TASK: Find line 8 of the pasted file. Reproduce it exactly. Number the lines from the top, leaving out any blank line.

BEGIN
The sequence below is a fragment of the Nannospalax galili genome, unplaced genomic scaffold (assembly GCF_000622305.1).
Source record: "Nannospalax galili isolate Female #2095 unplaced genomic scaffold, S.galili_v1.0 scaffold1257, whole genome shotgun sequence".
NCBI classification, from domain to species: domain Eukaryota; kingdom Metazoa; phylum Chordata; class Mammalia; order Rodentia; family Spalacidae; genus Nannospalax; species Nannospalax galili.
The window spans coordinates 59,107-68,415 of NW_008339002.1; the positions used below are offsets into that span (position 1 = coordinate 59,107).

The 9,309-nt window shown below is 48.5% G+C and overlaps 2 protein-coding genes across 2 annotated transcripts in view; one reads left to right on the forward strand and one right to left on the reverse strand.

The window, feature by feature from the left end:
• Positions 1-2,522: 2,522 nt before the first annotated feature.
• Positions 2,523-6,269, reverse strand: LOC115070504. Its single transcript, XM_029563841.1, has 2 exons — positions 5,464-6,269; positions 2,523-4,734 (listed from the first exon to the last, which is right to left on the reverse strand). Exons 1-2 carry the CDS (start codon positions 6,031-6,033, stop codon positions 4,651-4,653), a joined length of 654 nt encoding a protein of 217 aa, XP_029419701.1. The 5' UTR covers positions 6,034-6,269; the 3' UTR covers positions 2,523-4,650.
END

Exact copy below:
• Positions 2,523-6,269, reverse strand: LOC115070504. Its single transcript, XM_029563841.1, has 2 exons — positions 5,464-6,269; positions 2,523-4,734 (listed from the first exon to the last, which is right to left on the reverse strand). Exons 1-2 carry the CDS (start codon positions 6,031-6,033, stop codon positions 4,651-4,653), a joined length of 654 nt encoding a protein of 217 aa, XP_029419701.1. The 5' UTR covers positions 6,034-6,269; the 3' UTR covers positions 2,523-4,650.